Are schools at risk of losing an important lesson of lockdown – the power of student agency?
By Dr Leila Khouja Walker, Chief Product Officer
Recent research conducted by Bristol University1 (Aug-20) reported that teenagers aged 13-14 in the South West of England felt less anxious and more connected to school during the early phase (May-20) of public school closures during the Covid-19 lockdown than in the months leading up to it. But how can that be?
Did teenage anxiety stem from within the school curriculum structure itself?
Many students experienced a dramatic shift from fixed timetables for their study and movement, to a more fluid model that required self management of learning and time. This shift alone enabled many students (and their schools) to experience ‘student agency’, some for the first time in their schooling history.
“In the agentic sociocognitive view, people are self-organizing, proactive, self-reflecting, and self-regulating, not just reactive organisms shaped and shepherded by external events. People have the power to influence their own actions to produce certain results.”
– Bandura, 1999
According to Bandura’s socio-cognitive theory, enabling agency is more true to human behaviour than, for example, forcing everyone down the same learning track of common timetables and activities to get from A to B. Therefore, it could be argued that common schooling structures are more anxiety provoking simply because they work against socio-cognitive human behaviour.
“We need to help students better understand themselves - how they feel about themselves and how they try and fit in with others - if they can crack this they’ll succeed at school and at life.”
– Andrea Arlidge, CEO, Wellsway MAT
What is student agency and why should schools care?
Student agency is the level of autonomy that a student experiences in a learning environment, such as a school. Agency provides students with responsibility for their learning with the desired outcome of creating independent and self-regulating learners.
A study by Harvard University2 (2015) indicated that student agency may be as influential to attainment outcomes as basic skills training. If this is true, then schools must attempt to continue to provide students with some level of agency towards their own learning gains when they return to the physical classroom. Otherwise the increase in agency that has already begun will be lost, with the risk of increased anxiety and lower attainment outcomes.
Which life skills influence student agency?
The skills for agency development are derived, in large part, from human experiences. Most human experiences are formed through interactions with others. As teenagers, it is our interactions with family, friends, teachers and later work colleagues that shape some of our early development. Therefore, having a better understanding of ourselves and how people perceive us, as well as a better understanding of others, helps us to form positive human interactions, regardless of the relationship or the situation we find ourselves in.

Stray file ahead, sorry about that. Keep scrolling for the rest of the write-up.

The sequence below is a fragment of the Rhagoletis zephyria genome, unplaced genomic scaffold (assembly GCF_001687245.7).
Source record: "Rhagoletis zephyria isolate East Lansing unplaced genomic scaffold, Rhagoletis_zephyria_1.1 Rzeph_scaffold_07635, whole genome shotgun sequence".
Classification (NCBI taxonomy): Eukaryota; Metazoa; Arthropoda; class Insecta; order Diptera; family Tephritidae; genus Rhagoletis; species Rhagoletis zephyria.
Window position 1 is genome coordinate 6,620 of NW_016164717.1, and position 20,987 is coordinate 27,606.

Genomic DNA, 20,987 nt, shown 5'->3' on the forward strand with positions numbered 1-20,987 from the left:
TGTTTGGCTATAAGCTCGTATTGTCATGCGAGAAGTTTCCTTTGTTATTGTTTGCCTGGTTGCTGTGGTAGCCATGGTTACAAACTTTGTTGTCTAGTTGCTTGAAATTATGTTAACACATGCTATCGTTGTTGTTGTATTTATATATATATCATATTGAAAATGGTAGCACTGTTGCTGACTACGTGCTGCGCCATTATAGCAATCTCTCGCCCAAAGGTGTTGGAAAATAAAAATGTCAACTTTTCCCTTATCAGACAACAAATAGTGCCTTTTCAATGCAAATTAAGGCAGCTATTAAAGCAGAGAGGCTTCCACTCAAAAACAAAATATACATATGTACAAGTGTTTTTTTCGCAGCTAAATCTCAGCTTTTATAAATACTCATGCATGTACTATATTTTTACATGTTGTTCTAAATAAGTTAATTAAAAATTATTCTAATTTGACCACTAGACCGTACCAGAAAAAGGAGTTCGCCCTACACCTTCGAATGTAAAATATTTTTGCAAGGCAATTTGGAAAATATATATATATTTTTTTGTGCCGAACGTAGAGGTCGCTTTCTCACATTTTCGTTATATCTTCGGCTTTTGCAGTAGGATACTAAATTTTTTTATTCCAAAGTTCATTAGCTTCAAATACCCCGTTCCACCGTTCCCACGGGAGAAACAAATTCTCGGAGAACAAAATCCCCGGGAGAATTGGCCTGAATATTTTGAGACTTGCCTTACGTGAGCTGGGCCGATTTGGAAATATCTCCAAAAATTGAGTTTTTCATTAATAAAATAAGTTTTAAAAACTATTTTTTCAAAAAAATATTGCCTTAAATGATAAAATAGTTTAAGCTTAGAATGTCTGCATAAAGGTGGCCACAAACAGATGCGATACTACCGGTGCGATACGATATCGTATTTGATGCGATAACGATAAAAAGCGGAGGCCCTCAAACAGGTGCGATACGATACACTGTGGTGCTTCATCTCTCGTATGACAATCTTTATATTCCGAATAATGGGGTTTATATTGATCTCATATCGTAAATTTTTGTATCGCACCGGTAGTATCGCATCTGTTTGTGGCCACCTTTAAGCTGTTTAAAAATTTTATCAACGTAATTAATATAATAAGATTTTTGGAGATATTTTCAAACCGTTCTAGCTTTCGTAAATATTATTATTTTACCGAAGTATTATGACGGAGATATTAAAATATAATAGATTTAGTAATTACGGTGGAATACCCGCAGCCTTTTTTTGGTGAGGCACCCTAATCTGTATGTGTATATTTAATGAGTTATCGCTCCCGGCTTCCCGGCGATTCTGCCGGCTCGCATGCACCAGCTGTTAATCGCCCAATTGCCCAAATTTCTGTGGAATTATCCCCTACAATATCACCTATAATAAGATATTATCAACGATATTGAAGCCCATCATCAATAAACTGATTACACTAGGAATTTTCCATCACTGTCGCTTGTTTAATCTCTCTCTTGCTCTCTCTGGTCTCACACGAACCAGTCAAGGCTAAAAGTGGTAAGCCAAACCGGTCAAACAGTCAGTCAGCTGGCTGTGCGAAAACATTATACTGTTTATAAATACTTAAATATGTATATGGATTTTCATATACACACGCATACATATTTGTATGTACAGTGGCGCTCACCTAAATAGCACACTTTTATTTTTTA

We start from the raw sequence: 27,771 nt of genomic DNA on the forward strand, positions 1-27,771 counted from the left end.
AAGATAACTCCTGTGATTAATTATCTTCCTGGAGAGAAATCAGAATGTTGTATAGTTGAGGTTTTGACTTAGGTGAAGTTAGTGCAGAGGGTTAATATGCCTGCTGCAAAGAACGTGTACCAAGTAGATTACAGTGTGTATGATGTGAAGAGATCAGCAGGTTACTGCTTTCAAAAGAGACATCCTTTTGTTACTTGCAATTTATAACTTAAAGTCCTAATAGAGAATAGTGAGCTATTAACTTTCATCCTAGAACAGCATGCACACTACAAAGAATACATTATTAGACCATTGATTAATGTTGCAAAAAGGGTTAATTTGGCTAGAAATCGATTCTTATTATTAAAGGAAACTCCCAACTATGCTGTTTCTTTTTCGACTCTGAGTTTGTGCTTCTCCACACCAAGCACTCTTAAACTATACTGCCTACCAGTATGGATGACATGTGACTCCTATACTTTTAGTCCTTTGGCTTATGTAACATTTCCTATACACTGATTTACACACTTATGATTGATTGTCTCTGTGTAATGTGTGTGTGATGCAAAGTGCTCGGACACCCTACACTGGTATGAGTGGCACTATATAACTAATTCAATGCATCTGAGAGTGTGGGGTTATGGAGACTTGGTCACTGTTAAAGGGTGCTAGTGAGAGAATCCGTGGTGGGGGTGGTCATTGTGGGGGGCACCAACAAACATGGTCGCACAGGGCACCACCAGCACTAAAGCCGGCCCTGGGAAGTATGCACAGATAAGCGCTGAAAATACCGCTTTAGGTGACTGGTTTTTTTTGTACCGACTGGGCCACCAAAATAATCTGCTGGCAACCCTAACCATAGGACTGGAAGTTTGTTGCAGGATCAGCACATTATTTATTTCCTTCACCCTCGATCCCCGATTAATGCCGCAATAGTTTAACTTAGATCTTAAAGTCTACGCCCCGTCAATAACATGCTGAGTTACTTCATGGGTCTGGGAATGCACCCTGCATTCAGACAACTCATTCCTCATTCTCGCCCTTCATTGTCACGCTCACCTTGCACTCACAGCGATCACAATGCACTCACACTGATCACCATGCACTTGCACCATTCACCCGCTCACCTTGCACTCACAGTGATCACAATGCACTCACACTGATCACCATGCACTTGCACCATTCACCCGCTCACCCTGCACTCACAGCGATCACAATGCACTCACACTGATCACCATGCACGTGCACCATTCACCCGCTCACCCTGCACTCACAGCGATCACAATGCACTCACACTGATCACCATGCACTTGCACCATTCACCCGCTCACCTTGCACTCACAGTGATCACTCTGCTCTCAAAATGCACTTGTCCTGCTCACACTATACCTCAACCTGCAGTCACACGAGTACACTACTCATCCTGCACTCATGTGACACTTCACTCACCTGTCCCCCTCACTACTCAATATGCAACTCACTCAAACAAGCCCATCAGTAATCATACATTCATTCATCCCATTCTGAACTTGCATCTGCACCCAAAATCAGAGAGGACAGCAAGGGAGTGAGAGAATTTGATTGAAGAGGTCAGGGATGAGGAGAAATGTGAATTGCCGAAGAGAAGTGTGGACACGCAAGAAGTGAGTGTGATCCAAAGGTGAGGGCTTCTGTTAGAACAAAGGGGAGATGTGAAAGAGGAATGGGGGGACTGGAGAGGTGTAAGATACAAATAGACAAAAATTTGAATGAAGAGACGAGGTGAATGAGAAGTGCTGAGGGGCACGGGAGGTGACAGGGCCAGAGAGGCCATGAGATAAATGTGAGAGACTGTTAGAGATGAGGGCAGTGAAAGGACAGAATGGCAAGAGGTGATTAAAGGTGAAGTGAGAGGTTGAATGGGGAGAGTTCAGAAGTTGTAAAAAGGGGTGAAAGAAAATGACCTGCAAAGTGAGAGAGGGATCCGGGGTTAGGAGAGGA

The key life skills associated with student agency include:
- Managing feelings
Schools which provide students with the opportunity to develop these life skills will reap the attainment benefits from doing so.
In research conducted by Persona Education (Jan 2020) with CEOs of MATs, Head Teachers and PSHE/Life Skills teachers, all participants agreed that there was a direct relationship between wellbeing and the development of life skills.
Arguably, wellbeing is our most fundamental value, it’s our moral duty as a group of schools and is the necessary agent to enable young people to become the best they can be.”
– Tim Withers, CEO, Palladian MAT.
How can schools develop a whole school approach to student agency? A case study.
Ansford Academy is a small rural secondary school in Somerset led by a Headteacher who is not afraid to do things differently for the benefit of her students and staff.
At Ansford, all students set long, medium and short term goals for themselves. Timetabled each fortnight are 1:1 coaching sessions with their named teacher/coach. In order to provide a “pinnacle of student agency” for students to aim for, Mrs Pilgrim set up the Ansford iCollege. The iCollege allows students to apply and then be selected to study independently of the school timetable, having demonstrated their self-management skills.
As a result of Covid-19, Ansford now plans to offer iCollege in a remote learning setting to students who prefer this option, adopting technological solutions to enable students to continually develop the life skills required for successful student agency; enabling truly independent learners.
“It is my belief that the greatest gift you can give to a student is the ability (or opportunity) to get to know themselves. When you know who you are at your core; you always have somewhere to go back to when the tough times come and that always makes the decisions and challenges easier to take.”
– Shonogh Pilgrim, Head Teacher, Ansford Academy